Friday, 31 August 2012

Transcaspia, Bukhara, Khiva and Tashkent before 1924


You come across postal material from Russian Central Asia so infrequently that you forget the geography and the history between one item and the next.

I have just tried to improve my background knowledge by reading Seymour Becker's Russia's Protectorates in Central Asia, Bukhara and Khiva 1865 - 1924 . This is an old book (1968) re-issued in 2004 with minimal changes. So it does not make use of any archive material released after the dissolution of the Soviet Union. Nonetheless, I found it interesting and helpful.

For example, it gave me an explanation of why stamps with Bukharan (and to a lesser extent) Khivan cancellations are quite common - compared to previous periods - from the period of the First World War and even immediately after. The War disrupted the supply of American cotton to Russia. As a result, Russia turned to Bukhara and Khiva and their cotton production very significantly increased after 1914. So there would have been more commercial mail.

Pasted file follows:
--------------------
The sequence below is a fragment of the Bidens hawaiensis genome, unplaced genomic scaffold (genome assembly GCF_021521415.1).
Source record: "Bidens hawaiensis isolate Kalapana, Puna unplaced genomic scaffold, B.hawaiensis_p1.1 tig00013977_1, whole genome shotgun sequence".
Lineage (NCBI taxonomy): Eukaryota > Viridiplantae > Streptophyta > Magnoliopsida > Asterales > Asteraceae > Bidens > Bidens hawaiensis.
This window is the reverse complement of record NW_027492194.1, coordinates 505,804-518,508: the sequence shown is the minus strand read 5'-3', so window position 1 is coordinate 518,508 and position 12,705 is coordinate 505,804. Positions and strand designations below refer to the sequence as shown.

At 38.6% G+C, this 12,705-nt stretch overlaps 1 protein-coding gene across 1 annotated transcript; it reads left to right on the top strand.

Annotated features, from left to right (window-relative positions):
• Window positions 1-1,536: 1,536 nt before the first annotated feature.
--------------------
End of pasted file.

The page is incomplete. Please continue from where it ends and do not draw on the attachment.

Becker's brief account of the evolution of Bukhara and Khiva in the years immediately after the Bolshevik revolution, when short-lived People's Soviet Republics replaced the Emirate and the Khanate, also helps situate the popular Bukharan fiscal stamps of this period and the rare stamps, apparently prepared for postal use, which come from Khorezm (as Khiva was briefly re-named).

In the Imperial period, Russian fiscal stamps would have been used in enclaves and activities under Russian jurisdiction. But neither the Khan of Khiva or the Emir of Bukhara used fiscal stamps in their own jurisdictions which were, for most of the nineteenth century, without any kind of printing shops.

Before the fall of the Romanovs, neither Bukhara or Khiva ran independent postal or telegraphic services; these were provided by Imperial Russia and stamps used in Khiva and Bukhara are classified as "Used Abroad" (for example, in Part Three of Tchilingirian and Stephen's Stamps of the Russian Empire Used Abroad (1958)). But as supposedly independent people's republics, from 1920 to 1923, both Khiva and Bukhara operated independent post and telegraph services, though how extensive those services were I do not know.

The Bukharan fiscals of the early Soviet period belong in the context of the modernisation of Bukhara's independent administration.(I am always a willing buyer for these stamps)